Organized Crime


Organized crime is a category of transnational, national, or local groupings of highly centralized enterprises run by criminals who intend to engage in illegal activity, most commonly for money and profit.

Money is any item or verifiable record that is generally accepted as payment for goods and services and repayment of debts in a particular country or socio-economic context, or is easily converted to such a form.

Transnational organized crime is organized crime coordinated across national borders, involving groups or networks of individuals working in more than one country to plan and execute illegal business ventures.

Profit or normal profit is a component of costs and not a component of business profit at all.

Killers Inc. by Organized Crime and Corruption Reporting Project


Some criminal organizations, such as terrorist groups, are politically motivated.

Terrorism is, in its broadest sense, the use or threatened use of violence in order to achieve a political, religious, or ideological aim.



Sometimes criminal organizations force people to do business with them, such as when a gang extorts money from shopkeepers for so-called "protection".

A protection racket is a scheme whereby a group provides protection to businesses or other groups through violence outside the sanction of the law.


Gangs may become disciplined enough to be considered organized.

A gang is a group of recurrently associating individuals or close friends or family with identifiable leadership and internal organization, identifying with or claiming control over territory in a community, and engaging either individually or collectively in violent or illegal behavior.


A criminal organization or gang can also be referred to as a mafia, mob, or crime syndicate; the network, subculture and community of criminals may be referred to as the underworld.


Other organizations—including states, militaries, police forces, and corporations—may sometimes use organized-crime methods to conduct their activities, but their powers derive from their status as formal social institutions.

Institutionalisation refers to the process of embedding some conception within an organization, social system, or society as a whole.

A corporation is a company or group of people authorized to act as a single entity and recognized as such in law.

In social science and politics, power is the ability to influence or outright control the behavior of people.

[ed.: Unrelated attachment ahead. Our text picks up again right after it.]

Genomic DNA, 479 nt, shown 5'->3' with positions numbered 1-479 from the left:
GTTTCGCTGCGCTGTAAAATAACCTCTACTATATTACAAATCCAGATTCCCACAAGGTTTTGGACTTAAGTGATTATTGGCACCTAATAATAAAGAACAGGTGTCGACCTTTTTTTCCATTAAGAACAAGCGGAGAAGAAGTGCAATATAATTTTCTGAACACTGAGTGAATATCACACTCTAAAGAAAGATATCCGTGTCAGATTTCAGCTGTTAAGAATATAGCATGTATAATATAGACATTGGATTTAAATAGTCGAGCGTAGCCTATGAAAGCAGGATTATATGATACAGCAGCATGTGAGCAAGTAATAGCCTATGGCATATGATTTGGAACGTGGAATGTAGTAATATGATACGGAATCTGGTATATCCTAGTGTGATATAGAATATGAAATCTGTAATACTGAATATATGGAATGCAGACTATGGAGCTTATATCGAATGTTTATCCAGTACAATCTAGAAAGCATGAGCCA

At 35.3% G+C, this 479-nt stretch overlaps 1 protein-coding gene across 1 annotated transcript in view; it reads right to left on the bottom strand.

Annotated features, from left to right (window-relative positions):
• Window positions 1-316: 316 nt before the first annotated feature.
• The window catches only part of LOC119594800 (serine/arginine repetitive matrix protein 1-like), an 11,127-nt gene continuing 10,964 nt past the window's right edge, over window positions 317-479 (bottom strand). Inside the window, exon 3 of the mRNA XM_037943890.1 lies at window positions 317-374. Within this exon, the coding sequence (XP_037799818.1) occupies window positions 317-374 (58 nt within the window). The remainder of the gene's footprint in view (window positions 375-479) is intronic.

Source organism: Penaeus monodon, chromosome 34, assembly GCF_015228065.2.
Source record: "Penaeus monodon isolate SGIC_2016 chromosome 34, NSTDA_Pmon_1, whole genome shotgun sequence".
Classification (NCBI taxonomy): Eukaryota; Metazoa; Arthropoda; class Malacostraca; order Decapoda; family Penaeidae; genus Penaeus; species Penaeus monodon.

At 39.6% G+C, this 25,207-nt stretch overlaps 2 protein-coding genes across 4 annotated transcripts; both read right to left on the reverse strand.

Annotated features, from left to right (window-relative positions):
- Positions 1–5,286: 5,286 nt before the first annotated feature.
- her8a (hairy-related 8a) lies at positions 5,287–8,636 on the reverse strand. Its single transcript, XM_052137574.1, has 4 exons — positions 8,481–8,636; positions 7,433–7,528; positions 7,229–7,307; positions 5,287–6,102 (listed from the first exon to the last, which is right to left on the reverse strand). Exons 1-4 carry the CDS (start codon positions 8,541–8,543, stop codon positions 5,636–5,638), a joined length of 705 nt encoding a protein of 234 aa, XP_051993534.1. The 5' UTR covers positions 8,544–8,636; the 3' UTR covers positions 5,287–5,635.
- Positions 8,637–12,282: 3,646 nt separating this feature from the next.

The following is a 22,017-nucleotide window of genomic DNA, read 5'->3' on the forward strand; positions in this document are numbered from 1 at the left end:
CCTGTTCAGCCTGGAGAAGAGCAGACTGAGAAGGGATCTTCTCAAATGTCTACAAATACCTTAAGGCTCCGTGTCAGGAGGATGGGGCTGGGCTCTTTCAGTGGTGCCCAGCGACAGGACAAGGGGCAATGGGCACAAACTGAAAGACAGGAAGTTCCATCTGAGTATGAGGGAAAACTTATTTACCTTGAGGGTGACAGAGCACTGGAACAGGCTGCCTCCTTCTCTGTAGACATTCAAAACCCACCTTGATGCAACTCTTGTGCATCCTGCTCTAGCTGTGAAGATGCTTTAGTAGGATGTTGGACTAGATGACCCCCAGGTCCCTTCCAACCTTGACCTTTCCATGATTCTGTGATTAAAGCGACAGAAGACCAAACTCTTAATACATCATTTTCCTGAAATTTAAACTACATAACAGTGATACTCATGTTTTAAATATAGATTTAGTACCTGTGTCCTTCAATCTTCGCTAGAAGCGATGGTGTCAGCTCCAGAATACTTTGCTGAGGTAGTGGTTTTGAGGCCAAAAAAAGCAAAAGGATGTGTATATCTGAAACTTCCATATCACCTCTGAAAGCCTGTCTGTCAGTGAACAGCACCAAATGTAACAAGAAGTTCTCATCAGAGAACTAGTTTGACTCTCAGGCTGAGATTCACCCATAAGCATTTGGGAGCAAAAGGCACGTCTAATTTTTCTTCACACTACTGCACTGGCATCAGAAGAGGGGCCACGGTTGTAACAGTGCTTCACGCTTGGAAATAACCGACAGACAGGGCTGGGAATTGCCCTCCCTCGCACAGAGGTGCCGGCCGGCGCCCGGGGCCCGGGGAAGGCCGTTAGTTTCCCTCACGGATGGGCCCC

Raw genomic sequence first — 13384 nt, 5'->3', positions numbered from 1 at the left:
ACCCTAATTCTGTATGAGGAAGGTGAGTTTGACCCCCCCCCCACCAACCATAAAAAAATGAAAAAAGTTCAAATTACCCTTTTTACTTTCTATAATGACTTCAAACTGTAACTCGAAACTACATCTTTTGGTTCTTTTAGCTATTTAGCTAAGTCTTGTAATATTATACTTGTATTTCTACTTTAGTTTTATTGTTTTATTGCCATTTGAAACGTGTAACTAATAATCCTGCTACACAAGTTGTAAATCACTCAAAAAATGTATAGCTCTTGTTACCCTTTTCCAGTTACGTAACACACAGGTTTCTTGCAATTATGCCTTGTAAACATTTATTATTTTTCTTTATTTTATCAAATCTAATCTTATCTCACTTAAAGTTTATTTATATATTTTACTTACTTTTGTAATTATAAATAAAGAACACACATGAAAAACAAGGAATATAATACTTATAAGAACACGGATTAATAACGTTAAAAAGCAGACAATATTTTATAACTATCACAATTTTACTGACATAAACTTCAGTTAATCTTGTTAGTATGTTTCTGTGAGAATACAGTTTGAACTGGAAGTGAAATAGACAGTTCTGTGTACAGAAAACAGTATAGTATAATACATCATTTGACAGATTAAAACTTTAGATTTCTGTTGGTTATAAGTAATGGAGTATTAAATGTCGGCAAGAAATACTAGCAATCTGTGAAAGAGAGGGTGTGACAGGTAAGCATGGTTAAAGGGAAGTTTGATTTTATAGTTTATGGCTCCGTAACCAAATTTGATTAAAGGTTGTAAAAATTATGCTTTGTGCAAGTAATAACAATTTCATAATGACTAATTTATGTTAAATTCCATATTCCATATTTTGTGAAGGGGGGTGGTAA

There is a tendency to distinguish organized crime from other forms of crime, such as white-collar crime, financial crimes, political crimes, war crime, state crimes, and treason.

In criminology, a political crime or political offence is an offence involving overt acts or omissions, which prejudice the interests of the state, its government, or the political system.

Financial crimes are crimes against property, involving the unlawful conversion of the ownership of property to one's own personal use and benefit.

A war crime is an act that constitutes a serious violation of the law of war that gives rise to individual criminal responsibility.


This distinction is not always apparent and academics continue to debate the matter.


For example, in failed states that can no longer perform basic functions such as education, security, or governance, organised crime, governance and war sometimes complement each other.

A failed state is a political body that has disintegrated to a point where basic conditions and responsibilities of a sovereign government no longer function properly.


The term "Parliamentary Mafiocracy" has been used to describe democratic countries whose political, social and economic institutions come under the control of a few families and business oligarchs.

The term "business oligarch" is almost a synonym of the term "business magnate", borrowed by the English-speaking and western media from post-Soviet parlance to describe the huge, quickly acquired wealth of some businessmen of the Post-Soviet states during the privatization in Russia and in other post-Soviet states in the 1990s.


In the United States, the Organized Crime Control Act defines organized crime as "[t]he unlawful activities of [...]

The United States of America, commonly referred to as the United States or America, is a federal republic composed of 50 states, a federal district, five major self-governing territories, and various possessions.

The Organized Crime Control Act of 1970, was an Act of Congress sponsored by Democratic Senator John L. McClellan and signed into law by U.S. President Richard Nixon.

Law is a system of rules that are enforced through social institutions to govern behavior.


a highly organized, disciplined association [...]


Criminal activity as a structured process is referred to as racketeering.

A racket is a service that is fraudulently offered to solve a problem, such as for a problem that does not actually exist, that will not be put into effect, or that would not otherwise exist if the racket did not exist.


In the UK, police estimate that organized crime involves up to 38,000 people operating in 6,000 various groups.


Due to the escalating violence of Mexico's drug war, a report issued by the United States Department of Justice characterizes the Mexican drug cartels as the "greatest organized crime threat to the United States".

The United States Department of Justice, also known as the Justice Department, is a federal executive department of the U.S. government, responsible for the enforcement of the law and administration of justice in the United States, equivalent to the justice or interior ministries of other countries.

The Mexican Drug War is the Mexican theater of the Global War on Drugs, an ongoing low-intensity asymmetric war between the Mexican Government and various drug trafficking syndicates.

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